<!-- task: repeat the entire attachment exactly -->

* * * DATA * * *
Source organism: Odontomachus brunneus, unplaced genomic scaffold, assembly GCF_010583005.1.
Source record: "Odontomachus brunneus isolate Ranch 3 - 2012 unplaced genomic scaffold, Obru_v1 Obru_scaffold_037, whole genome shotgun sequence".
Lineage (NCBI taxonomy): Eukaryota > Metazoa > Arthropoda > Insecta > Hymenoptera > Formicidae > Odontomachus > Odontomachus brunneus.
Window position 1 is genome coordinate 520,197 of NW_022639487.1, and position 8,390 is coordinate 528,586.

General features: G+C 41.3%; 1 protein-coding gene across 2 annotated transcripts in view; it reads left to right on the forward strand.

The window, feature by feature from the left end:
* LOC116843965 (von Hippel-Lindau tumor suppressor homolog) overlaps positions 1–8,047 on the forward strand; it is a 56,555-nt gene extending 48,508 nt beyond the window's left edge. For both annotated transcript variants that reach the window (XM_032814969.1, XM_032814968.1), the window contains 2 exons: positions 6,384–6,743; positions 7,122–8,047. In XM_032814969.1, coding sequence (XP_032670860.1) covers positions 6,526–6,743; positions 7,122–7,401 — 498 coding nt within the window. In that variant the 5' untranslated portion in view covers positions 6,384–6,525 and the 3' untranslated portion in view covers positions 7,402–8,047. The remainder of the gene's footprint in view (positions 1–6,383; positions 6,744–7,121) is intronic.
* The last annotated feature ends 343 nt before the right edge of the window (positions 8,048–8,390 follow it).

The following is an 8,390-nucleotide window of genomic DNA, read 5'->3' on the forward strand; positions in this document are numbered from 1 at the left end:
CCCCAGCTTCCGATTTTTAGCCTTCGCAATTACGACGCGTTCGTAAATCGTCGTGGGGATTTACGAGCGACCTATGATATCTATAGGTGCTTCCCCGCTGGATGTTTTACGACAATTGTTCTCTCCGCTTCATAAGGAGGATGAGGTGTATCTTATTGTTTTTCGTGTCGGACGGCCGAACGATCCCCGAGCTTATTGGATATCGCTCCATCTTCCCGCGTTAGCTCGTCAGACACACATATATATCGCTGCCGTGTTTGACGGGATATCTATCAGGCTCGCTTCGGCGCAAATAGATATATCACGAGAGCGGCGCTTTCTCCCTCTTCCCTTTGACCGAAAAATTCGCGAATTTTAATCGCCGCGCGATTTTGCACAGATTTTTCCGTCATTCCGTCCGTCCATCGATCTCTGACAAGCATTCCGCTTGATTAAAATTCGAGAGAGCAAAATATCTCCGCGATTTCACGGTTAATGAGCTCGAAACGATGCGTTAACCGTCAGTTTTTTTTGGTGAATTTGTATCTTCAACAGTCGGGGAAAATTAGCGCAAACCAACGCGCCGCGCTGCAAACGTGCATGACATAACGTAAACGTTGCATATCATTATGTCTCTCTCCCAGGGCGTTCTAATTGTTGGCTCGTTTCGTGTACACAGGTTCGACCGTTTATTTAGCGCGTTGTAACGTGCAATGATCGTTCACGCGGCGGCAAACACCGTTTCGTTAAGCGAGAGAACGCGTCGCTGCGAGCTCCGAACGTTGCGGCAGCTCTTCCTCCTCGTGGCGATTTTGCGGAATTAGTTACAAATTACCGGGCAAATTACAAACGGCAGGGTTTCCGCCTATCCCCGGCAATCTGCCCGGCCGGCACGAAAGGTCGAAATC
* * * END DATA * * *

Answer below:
Source organism: Odontomachus brunneus, unplaced genomic scaffold, assembly GCF_010583005.1.
Source record: "Odontomachus brunneus isolate Ranch 3 - 2012 unplaced genomic scaffold, Obru_v1 Obru_scaffold_037, whole genome shotgun sequence".
Lineage (NCBI taxonomy): Eukaryota > Metazoa > Arthropoda > Insecta > Hymenoptera > Formicidae > Odontomachus > Odontomachus brunneus.
Window position 1 is genome coordinate 520,197 of NW_022639487.1, and position 8,390 is coordinate 528,586.

General features: G+C 41.3%; 1 protein-coding gene across 2 annotated transcripts in view; it reads left to right on the forward strand.

The window, feature by feature from the left end:
* LOC116843965 (von Hippel-Lindau tumor suppressor homolog) overlaps positions 1–8,047 on the forward strand; it is a 56,555-nt gene extending 48,508 nt beyond the window's left edge. For both annotated transcript variants that reach the window (XM_032814969.1, XM_032814968.1), the window contains 2 exons: positions 6,384–6,743; positions 7,122–8,047. In XM_032814969.1, coding sequence (XP_032670860.1) covers positions 6,526–6,743; positions 7,122–7,401 — 498 coding nt within the window. In that variant the 5' untranslated portion in view covers positions 6,384–6,525 and the 3' untranslated portion in view covers positions 7,402–8,047. The remainder of the gene's footprint in view (positions 1–6,383; positions 6,744–7,121) is intronic.
* The last annotated feature ends 343 nt before the right edge of the window (positions 8,048–8,390 follow it).

The following is an 8,390-nucleotide window of genomic DNA, read 5'->3' on the forward strand; positions in this document are numbered from 1 at the left end:
CCCCAGCTTCCGATTTTTAGCCTTCGCAATTACGACGCGTTCGTAAATCGTCGTGGGGATTTACGAGCGACCTATGATATCTATAGGTGCTTCCCCGCTGGATGTTTTACGACAATTGTTCTCTCCGCTTCATAAGGAGGATGAGGTGTATCTTATTGTTTTTCGTGTCGGACGGCCGAACGATCCCCGAGCTTATTGGATATCGCTCCATCTTCCCGCGTTAGCTCGTCAGACACACATATATATCGCTGCCGTGTTTGACGGGATATCTATCAGGCTCGCTTCGGCGCAAATAGATATATCACGAGAGCGGCGCTTTCTCCCTCTTCCCTTTGACCGAAAAATTCGCGAATTTTAATCGCCGCGCGATTTTGCACAGATTTTTCCGTCATTCCGTCCGTCCATCGATCTCTGACAAGCATTCCGCTTGATTAAAATTCGAGAGAGCAAAATATCTCCGCGATTTCACGGTTAATGAGCTCGAAACGATGCGTTAACCGTCAGTTTTTTTTGGTGAATTTGTATCTTCAACAGTCGGGGAAAATTAGCGCAAACCAACGCGCCGCGCTGCAAACGTGCATGACATAACGTAAACGTTGCATATCATTATGTCTCTCTCCCAGGGCGTTCTAATTGTTGGCTCGTTTCGTGTACACAGGTTCGACCGTTTATTTAGCGCGTTGTAACGTGCAATGATCGTTCACGCGGCGGCAAACACCGTTTCGTTAAGCGAGAGAACGCGTCGCTGCGAGCTCCGAACGTTGCGGCAGCTCTTCCTCCTCGTGGCGATTTTGCGGAATTAGTTACAAATTACCGGGCAAATTACAAACGGCAGGGTTTCCGCCTATCCCCGGCAATCTGCCCGGCCGGCACGAAAGGTCGAAATC